If, however, the wear resistance and useful life of the sensor is improved by increasing the thickness of the overlying synthetic resin used for encapsulation, the sensitivity and reliability of the unit to surface precipitation is markedly diminished. Moreover, the response of prior art systems is frequently subject to drift and variation as a function of temperature. These are not easily compensable and result in possible inaccuracy and imprecision in indicating the actual surface conditions.

Where the system uses a signal generator in conjunction with a sensor, it is desirable that this generator and its associated components be located at a remote position, such as under the bridge or a considerable distance from the runway or highway surface where the sensor is embedded. However, to improve the sensitivity of such systems, higher frequency (e.g., 200 KHz) generators have frequently been used and this severely limits the distance the signal can be conducted by the usual wiring cable.

SUMMARY OF THE INVENTION

Among the several objects of the present invention may be noted the provision of an apparatus which reliably detects wet and icy conditions on the surface of a pathway and which is sufficiently sensitive to accurately detect the presence of precipitation on a pathway; the provision of such apparatus in which the sensor has greatly improved resistance to wear and abrasion and also has enhanced sensitivity; the provision of such apparatus which accurately and reliably detects the presence of precipitation on a pathway over wide variations in ambient temperature; and the provision of such apparatus which allows improved design flexibility in the placement of the various parts of the apparatus. Other objects and features will be in part apparent and in part pointed out hereinafter.

Briefly, apparatus of the present invention comprises a block of electrically insulative material adapted to be embedded in a pathway with the top surface of the block substantially flush with the surface thereof and exposed to atmospheric precipitation, the nature of which is to be detected. A sensor electrode is encapsulated in the block and is positioned a predetermined distance beneath the top surface of the block so that the accumulation of atmospheric precipitation on the top surface affects the capacitance and conductance between the electrode and the pathway. The apparatus also includes a current generator for supplying to the sensor electrode a time-varying electrical current having an amplitude which is substantially constant and is independent of the accumulation of atmospheric precipitation on the top surface of the block. An amplifier for amplifying an electrical signal applied to a pair of input terminals thereof is commonly connected, by way of one of the input terminals, to the time-varying electrical current generator and to the pathway in the vicinity of the sensor electrode. The sensor electrode is connected to the other input terminal of the amplifier to complete a circuit between the time-varying electrical current generator, the sensor electrode and the amplifier thereby to apply an electrical signal to the amplifier. The amplitude of the electrical signal at the input terminals of the amplifier is substantially solely a function of the change in capacitance and conductance between the sensor electrode and the pathway as atmospheric precipitation accumulates on the top surface of the block. The apparatus also comprises precipitation signal means responsive to the amplitude of an amplified electrical signal from the amplifier reaching a predetermined magnitude for providing an output signal indicative of the presence of atmospheric precipitation on the pathway.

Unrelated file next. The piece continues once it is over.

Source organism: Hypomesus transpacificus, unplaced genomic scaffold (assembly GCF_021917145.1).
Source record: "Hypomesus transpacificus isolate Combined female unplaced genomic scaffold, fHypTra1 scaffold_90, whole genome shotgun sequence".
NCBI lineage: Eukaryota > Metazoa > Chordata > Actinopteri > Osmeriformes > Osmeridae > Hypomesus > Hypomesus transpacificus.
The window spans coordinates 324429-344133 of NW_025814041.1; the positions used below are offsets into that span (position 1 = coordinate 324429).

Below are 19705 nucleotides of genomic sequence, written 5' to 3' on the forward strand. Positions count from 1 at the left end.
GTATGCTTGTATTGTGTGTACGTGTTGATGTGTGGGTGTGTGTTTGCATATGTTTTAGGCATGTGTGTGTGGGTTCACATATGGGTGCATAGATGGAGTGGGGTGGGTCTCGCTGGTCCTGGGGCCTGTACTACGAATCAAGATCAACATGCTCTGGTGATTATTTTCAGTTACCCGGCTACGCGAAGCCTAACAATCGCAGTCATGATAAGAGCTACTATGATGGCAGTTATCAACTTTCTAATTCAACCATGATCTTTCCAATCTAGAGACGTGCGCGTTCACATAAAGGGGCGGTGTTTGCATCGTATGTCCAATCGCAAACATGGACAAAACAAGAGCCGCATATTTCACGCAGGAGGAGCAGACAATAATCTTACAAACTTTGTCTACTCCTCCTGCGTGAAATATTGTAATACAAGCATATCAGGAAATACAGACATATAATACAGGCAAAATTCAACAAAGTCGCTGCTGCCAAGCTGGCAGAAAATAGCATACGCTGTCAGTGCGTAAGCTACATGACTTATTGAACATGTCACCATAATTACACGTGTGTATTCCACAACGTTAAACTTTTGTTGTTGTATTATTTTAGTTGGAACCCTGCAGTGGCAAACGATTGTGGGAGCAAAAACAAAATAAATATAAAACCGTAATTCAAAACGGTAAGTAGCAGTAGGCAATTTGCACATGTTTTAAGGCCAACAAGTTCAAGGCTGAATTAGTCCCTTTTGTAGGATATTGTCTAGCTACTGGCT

BRIEF DESCRIPTION OF THE DRAWINGS

FIG. 1 is a perspective view of sensing apparatus of the present invention with certain parts broken away for clarity.

FIGS. 2A-2C are schematics of the electrical circuitry used with the sensing apparatus shown in FIG. 1.

Corresponding reference characters indicate corresponding parts throughout the several views of the drawings.

DESCRIPTION OF A PREFERRED EMBODIMENT

Referring now to the drawings, apparatus of this invention for detecting wet and icy conditions on the surface of a pathway includes a sensor indicated generally at 1. Sensor 1 includes a block 3 of electrically insulative material having a flat top surface 5. Block 3 is embedded in a pathway, such as an airport runway or the surface of a bridge, with its top surface 5 being positioned so it is substantially flush with the surface of the pathway. In this position top surface 5 is exposed to the atmospheric precipitation, i.e., rain, sleet, snow, etc., which falls on the surrounding pathway. A typical pathway is indicated by phantom lines 6 in FIG. 1. The electrically insulative material making up block 3 includes a thermosetting synthetic resin material 7 having a dielectric constant which is relatively independent of temperature. An excellent resin material 7, generally known as an epoxy resin, is obtained using diglycidyl ether of Bisphenol A with triethylenetetramine hardener. For dimensional stability, it is preferred that the electrically insulative material making up block 3 further include an inert filler material, indicated generally at 9, having a dielectric constant substantially equal to that of resin material 7. Excellent results have been obtained using clean, dry 1/16 inch silica glass beads or clean silica sand as inert filler material 9. The proportion of resin material 7 to filler material 9 is, for example, 50:50 by weight.